‘Happily your Caradhras has forgotten that you have Men with you,’ said Boromir, who came up at that moment. ‘And doughty Men too, if I may say it; though lesser men with spades might have served you better.’” The common folk of Minas Tirith hear rumors that “When the Riders came from Rohan, each would bring behind him a halfling warrior, small maybe, but doughty.” Grimbold of Rohan gets that adjective, as would many warriors of the Rohirrim. Frodo describes the Rangers of Ithilien as doughty, and he’s being polite. “Doughty” is a good Anglo-Saxon word, meaning “the guy who gits ‘er done.”  It’s appropriate for Rohirrim, hobbits, and other such plebs.  Boromir, despite being of a noble family, has a strong mixture of base blood, so he uses it to refer to himself and Aragorn.

But the blood of Westernesse runs “nearly true” in Faramir, and when Tolkien says that about him, he means the blood of the Númenóreans who escaped to Middle Earth at the last minute: the Faithful; all from the aristocracy. Now listen to Faramir talking to Éowyn: “You desired to have the love of the Lord Aragorn. Because he was high and puissant…” The word “doughty” is gone, replaced by its French synonym.  Faramir is an expert rhetorician — putting some social distance between his target and his rival is a nice move — though perhaps only a professor of philology would expect such a maneuver to work in that context.

More than three thousand years later, the social-linguistic fracture lines endure in Gondor. And Denethor at least was proud of it.  Florence doesn’t seem so bad any more.

Won’t you be my neighbor?

I’m playing with graphs again. Here’s a picture of my net-neighborhood out to two steps, i.e., the sites on my blogroll and the sites on their blogrolls.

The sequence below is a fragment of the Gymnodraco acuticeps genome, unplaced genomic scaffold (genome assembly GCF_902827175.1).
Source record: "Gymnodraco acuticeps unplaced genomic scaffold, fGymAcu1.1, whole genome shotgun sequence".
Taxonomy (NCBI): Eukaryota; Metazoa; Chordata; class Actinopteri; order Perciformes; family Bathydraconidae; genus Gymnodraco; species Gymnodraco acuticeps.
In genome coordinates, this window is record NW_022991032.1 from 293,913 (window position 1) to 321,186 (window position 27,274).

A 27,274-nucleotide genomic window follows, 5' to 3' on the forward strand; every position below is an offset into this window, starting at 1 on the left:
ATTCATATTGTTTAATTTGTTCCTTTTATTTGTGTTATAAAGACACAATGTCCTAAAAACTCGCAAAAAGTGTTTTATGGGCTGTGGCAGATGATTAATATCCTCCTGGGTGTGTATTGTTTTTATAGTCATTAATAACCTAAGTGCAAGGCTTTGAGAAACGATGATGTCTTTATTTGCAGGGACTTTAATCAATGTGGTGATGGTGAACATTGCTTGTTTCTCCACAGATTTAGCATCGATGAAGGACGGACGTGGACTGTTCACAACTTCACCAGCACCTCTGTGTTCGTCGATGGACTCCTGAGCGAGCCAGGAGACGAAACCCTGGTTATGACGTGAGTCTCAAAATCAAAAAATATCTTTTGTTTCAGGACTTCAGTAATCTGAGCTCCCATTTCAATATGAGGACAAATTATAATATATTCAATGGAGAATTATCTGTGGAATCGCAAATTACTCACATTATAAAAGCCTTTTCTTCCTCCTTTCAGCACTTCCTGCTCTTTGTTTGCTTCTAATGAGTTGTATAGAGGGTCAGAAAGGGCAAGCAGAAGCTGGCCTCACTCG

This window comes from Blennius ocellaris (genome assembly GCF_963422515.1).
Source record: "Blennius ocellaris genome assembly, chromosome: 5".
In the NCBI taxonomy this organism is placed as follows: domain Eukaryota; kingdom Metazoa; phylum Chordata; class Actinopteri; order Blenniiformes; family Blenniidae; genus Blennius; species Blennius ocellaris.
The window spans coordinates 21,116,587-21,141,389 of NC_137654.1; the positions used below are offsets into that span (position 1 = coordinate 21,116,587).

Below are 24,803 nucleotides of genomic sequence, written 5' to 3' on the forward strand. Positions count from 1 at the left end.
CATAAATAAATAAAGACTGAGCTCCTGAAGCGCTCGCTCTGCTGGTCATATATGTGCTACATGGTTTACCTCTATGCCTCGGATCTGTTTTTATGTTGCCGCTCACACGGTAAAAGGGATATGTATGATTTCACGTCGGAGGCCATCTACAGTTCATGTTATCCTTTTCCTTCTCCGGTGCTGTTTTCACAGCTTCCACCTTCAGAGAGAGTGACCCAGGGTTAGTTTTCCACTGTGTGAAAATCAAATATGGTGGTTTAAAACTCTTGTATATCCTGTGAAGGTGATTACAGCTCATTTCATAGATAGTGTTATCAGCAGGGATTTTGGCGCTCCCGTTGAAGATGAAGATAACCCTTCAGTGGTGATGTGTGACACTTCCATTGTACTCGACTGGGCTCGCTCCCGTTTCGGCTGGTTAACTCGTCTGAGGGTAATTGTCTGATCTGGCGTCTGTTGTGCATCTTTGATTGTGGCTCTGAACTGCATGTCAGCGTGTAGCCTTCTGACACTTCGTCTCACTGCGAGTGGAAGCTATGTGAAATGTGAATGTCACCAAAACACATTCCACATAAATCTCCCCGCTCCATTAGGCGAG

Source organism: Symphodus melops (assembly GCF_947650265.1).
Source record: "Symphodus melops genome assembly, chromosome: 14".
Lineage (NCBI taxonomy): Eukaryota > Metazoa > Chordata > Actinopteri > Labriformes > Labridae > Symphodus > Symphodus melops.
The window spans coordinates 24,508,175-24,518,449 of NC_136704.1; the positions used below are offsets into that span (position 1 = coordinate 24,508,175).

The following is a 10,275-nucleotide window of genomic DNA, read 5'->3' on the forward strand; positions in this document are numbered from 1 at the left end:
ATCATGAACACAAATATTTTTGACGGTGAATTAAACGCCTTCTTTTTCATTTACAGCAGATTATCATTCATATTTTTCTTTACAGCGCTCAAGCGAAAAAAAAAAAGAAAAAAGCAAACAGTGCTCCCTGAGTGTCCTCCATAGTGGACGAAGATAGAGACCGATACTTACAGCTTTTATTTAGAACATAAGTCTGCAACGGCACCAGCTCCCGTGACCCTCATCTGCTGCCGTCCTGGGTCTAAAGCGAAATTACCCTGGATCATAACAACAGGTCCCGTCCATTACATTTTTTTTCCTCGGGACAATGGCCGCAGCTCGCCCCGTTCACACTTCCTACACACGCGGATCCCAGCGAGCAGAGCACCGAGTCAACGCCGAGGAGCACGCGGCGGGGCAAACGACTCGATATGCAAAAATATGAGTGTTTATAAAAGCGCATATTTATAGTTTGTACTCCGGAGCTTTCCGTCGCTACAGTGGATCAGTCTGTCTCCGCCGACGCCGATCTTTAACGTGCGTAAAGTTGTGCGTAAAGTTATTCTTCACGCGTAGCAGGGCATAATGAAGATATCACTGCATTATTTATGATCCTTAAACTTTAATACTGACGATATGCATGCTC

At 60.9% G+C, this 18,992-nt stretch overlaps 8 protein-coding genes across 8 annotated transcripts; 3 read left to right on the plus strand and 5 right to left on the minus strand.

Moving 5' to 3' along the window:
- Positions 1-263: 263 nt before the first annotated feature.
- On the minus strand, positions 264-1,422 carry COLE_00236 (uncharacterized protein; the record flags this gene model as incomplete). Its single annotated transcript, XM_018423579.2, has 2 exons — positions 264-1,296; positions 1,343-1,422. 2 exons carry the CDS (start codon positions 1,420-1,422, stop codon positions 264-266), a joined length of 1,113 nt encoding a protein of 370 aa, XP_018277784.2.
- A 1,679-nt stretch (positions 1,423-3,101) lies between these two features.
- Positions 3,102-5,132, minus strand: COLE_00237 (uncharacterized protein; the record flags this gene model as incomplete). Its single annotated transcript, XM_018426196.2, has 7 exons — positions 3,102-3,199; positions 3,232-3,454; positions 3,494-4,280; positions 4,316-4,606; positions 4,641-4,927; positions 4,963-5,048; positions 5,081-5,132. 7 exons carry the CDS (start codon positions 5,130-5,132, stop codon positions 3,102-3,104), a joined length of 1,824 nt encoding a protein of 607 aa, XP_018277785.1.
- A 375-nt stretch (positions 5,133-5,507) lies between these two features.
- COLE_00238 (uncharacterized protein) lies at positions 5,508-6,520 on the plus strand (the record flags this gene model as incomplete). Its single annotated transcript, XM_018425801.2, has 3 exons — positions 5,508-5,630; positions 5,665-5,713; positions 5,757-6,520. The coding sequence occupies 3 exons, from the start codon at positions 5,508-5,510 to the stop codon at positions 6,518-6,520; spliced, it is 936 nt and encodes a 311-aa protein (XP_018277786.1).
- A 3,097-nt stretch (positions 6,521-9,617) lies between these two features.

graph of blog links

Web Neighborhood

The funniest thing about this graph is that, despite the fact that it was designed to be my neighborhood, Idiosophy isn’t in the center.  Olga’s Middle Earth Reflections is. (Fair enough; her blog has more than a thousand followers.) Science teaches humility, along with everything else.

Nobody else is interested in economics, so Grasping Reality is ‘way over in the corner. The rest of the network is easier to read if I cut that one link.

Zooming in on the non-economic network

J.R.R. Tolkien brings together some diverse parts of the world. There are priests and theologians along the south, language-inventors up in the northwest corner, medievalists in the northeast, and a little knot of modernists on the east side.  Nobody who knows Tolkien’s curriculum vitae would be surprised to see that list (except perhaps for the economists and the physicist), but if there’s anything else in life that connects these communities, it doesn’t come immediately to mind.

Technical note

Drawing these graphs took ten minutes.  The tools you can download freely from the Web are amazing.  This was made by the “igraph” package in R.  To make these plots, I used an algorithm that simulates a simplified physical system to place the nodes. It puts an electric charge on the nodes, so they want to be separated and legible. Then it pretends the links are rubber bands, so inter-linked nodes are pulled tighter together.  I learned how to do this from an excellent tutorial by Katherine Ognyanova. (Who must be one of us; she posted the etymology of her name on her blog. I wonder if she’s related to the Vedic fire-god Agni.)